Beaming with delight, Old John received the corpse from the coroner, trundled it into the basement on a sort of wheelbarrow and stripped off the winding sheet preparatory to pushing the nude body into his vat.

Then he stopped, his mouth forming a great O, his red-rimmed eyes popping. Before him was the most beautiful creature he had ever looked upon. Slim, long-limbed and exquisite, lying as if she were only asleep, Miss X seemed to light up the dingy room.

Johns ugly face was transformed. He ran his calloused fingers through that halo of golden curls and touched the closed eyelids tenderly. Then, as he lifted the rigid figure in his arms and lowered it into the liquid of the vat, he mumbled, like a prayer, a snatch from Keats "Ode to a Grecian Urn."

"Beauty is truth, truth beauty,— that is all
Ye know on earth, and all ye need to know

After that day, not even the milkman saw John Short, so early in the morning did he skitter from his shack to the college basement.

Once there, he did not stop to fire the furnace but raced to the stiff room, so afraid was he that someone might have stolen his treasure.

Forgotten were the other bodies at which he once had mocked. Now he sat for hours, staring down at the half-drowned, changeless Miss X, or straining his little eyes and setting the echoes atwitter as he read from a precious, dog-eared volume of Keats, Shelley, or Coleridge. Old John, born in agony and squalor, raised in filth and degradation and living to be the hideous laughing stock of all men, at long last had found something which, to his clouded mind, seemed ageless and beautiful.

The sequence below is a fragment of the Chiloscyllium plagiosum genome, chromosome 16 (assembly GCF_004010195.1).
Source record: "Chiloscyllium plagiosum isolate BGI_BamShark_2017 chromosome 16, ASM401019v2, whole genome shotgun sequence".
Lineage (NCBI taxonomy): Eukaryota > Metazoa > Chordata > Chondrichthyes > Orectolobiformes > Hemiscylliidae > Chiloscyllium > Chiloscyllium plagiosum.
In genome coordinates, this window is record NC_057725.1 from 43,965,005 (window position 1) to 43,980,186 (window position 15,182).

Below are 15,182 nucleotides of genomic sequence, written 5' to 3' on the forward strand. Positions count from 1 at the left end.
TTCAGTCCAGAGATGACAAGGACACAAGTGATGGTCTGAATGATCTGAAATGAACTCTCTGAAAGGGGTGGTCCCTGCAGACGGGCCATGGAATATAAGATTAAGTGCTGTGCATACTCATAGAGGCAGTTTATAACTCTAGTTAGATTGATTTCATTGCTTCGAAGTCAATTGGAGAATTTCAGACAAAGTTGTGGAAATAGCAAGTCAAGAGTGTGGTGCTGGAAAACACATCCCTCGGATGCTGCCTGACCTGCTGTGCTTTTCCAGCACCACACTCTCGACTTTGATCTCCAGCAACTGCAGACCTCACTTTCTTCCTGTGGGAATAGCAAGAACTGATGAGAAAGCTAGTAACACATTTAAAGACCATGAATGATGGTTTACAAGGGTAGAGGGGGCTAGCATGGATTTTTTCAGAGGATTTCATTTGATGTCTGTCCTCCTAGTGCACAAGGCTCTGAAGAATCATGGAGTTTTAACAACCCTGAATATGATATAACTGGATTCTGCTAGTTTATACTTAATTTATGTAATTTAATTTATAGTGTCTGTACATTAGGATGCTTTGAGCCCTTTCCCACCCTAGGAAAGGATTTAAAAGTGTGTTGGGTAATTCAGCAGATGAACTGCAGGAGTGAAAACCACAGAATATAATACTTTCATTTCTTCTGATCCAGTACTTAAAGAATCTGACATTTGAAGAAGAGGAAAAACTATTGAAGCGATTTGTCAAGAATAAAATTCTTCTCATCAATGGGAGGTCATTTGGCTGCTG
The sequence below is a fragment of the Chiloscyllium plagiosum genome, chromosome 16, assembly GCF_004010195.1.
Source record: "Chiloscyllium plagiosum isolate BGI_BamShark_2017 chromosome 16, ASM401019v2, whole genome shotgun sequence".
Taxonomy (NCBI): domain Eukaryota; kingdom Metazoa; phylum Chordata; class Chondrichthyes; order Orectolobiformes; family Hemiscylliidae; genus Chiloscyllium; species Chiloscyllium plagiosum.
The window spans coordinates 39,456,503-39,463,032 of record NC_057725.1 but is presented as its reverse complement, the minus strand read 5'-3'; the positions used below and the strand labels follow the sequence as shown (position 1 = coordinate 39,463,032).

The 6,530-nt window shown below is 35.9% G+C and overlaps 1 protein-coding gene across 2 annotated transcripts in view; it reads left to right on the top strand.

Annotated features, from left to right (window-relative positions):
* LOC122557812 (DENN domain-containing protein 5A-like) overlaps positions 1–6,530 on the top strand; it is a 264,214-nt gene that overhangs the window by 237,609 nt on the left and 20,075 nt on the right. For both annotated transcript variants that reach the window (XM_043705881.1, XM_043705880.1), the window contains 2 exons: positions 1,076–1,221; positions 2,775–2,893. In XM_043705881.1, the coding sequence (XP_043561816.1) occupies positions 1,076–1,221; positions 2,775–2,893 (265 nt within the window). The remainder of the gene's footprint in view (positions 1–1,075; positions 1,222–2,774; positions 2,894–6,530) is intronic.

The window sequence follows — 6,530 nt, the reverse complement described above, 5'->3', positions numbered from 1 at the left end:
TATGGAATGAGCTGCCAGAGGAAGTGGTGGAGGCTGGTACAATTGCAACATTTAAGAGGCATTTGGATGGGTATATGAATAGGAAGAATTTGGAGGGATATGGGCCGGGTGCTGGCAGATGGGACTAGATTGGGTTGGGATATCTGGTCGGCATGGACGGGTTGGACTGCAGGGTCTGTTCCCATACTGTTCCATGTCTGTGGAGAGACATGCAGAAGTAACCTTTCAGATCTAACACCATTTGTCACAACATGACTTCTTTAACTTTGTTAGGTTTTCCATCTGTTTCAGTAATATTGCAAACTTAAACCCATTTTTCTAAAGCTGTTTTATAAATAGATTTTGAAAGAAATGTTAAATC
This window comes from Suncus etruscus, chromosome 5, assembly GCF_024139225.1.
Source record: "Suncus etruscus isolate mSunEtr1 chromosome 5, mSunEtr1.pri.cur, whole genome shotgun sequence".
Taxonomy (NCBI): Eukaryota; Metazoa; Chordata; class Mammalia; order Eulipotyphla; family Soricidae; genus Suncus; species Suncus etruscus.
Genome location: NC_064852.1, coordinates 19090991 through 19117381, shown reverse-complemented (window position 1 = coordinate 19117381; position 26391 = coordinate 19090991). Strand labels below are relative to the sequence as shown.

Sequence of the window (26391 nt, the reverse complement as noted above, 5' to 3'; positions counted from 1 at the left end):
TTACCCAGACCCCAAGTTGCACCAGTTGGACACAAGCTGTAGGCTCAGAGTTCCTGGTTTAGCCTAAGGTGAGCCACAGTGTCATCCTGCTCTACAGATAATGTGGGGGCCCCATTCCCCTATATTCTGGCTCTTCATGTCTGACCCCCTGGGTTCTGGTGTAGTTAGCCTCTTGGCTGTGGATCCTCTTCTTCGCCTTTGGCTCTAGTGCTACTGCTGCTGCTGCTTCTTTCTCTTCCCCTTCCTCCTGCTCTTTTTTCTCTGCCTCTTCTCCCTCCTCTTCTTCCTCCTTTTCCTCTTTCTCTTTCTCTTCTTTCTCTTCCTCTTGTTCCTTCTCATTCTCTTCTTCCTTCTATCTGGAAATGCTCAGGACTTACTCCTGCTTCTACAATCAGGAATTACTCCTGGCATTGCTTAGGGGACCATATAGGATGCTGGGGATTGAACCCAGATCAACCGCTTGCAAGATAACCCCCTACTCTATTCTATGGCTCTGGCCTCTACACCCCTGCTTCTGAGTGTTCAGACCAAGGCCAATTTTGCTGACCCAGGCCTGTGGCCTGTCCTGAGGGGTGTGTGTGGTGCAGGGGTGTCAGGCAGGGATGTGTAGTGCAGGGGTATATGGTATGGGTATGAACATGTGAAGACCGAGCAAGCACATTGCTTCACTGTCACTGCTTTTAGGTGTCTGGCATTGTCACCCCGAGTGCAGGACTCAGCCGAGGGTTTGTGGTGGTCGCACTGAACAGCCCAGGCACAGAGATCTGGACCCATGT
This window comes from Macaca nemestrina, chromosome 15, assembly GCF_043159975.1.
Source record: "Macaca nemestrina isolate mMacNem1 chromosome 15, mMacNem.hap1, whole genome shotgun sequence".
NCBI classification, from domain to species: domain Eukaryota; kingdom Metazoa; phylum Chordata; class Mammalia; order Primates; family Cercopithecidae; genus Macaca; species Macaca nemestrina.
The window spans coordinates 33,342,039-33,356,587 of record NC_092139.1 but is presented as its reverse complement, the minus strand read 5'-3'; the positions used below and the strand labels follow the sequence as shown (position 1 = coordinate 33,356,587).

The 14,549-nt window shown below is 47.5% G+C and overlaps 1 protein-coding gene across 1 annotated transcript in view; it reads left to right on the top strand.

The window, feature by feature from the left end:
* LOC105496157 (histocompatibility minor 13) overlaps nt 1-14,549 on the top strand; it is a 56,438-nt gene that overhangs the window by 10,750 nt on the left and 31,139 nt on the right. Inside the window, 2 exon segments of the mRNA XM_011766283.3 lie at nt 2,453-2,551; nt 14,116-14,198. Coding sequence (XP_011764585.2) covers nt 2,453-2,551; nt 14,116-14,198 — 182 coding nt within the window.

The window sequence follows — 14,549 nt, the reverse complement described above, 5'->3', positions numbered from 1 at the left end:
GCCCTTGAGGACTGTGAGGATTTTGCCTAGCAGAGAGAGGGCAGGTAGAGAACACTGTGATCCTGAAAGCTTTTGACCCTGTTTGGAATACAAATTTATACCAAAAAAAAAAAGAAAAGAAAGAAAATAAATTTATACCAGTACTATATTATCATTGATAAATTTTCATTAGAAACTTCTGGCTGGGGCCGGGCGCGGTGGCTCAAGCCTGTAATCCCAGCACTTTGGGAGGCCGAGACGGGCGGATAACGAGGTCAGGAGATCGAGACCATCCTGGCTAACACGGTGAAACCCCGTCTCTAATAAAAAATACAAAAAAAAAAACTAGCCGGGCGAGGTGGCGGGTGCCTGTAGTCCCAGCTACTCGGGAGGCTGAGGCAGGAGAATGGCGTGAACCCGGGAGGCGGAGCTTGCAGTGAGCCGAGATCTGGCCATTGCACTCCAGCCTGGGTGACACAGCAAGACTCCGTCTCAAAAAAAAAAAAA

"Oh, if I had been straight and strong and young, I might have found you before you stuffed those cracks in the windows and turned on die gas — I might have saved you from this/' he would moan after he had turned the body on its bade. (Dead women float face downward while men lie with their dead eyes glaring at the sky.) "Yet, if I had not been what I am, I might never have found you." And he would recite softly:

"'A thing of beauty is a joy forever:
Its loveliness increases; it will never
Pass into nothingness.

Then, as an angry roaring from the furnace room told him that President Wyndham was in his office and furious because of the icy radiators, he would push the body into the darkest corner of the pool and hurry out, locking and double-barring the door.

Whenever a call would come for a cadaver, Short would allow no one in the stiff room but himself. Tugging and splashing at the edge of the vat he would somehow manage to drag out one of his neglected charges. Then he would appear at the door, panting and chuckling, to turn over the body to die student who had been sent for it.

The janitor's moodiness and neglect of his duties could not fail to come to the attention of President Wyndham.

"Poor Short is getting feeble," sighed that other elderly man. "We'll hire an assistant to do the heavy work."